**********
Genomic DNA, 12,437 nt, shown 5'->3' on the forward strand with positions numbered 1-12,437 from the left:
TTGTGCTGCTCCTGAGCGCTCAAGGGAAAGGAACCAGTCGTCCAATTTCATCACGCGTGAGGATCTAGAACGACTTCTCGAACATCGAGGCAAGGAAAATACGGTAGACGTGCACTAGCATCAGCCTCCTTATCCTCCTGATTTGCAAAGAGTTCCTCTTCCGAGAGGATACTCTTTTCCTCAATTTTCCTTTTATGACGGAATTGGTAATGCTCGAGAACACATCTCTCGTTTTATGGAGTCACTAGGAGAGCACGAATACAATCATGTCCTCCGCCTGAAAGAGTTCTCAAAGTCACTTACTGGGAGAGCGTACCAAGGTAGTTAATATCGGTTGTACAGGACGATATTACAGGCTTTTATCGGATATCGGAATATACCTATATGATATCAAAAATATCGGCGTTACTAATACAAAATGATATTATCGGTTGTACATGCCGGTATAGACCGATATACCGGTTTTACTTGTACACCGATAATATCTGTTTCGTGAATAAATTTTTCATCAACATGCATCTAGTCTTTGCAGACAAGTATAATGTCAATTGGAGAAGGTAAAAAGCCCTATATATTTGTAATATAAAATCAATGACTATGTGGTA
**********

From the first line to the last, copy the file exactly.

Genomic DNA, 12,437 nt, shown 5'->3' on the forward strand with positions numbered 1-12,437 from the left:
TTGTGCTGCTCCTGAGCGCTCAAGGGAAAGGAACCAGTCGTCCAATTTCATCACGCGTGAGGATCTAGAACGACTTCTCGAACATCGAGGCAAGGAAAATACGGTAGACGTGCACTAGCATCAGCCTCCTTATCCTCCTGATTTGCAAAGAGTTCCTCTTCCGAGAGGATACTCTTTTCCTCAATTTTCCTTTTATGACGGAATTGGTAATGCTCGAGAACACATCTCTCGTTTTATGGAGTCACTAGGAGAGCACGAATACAATCATGTCCTCCGCCTGAAAGAGTTCTCAAAGTCACTTACTGGGAGAGCGTACCAAGGTAGTTAATATCGGTTGTACAGGACGATATTACAGGCTTTTATCGGATATCGGAATATACCTATATGATATCAAAAATATCGGCGTTACTAATACAAAATGATATTATCGGTTGTACATGCCGGTATAGACCGATATACCGGTTTTACTTGTACACCGATAATATCTGTTTCGTGAATAAATTTTTCATCAACATGCATCTAGTCTTTGCAGACAAGTATAATGTCAATTGGAGAAGGTAAAAAGCCCTATATATTTGTAATATAAAATCAATGACTATGTGGTA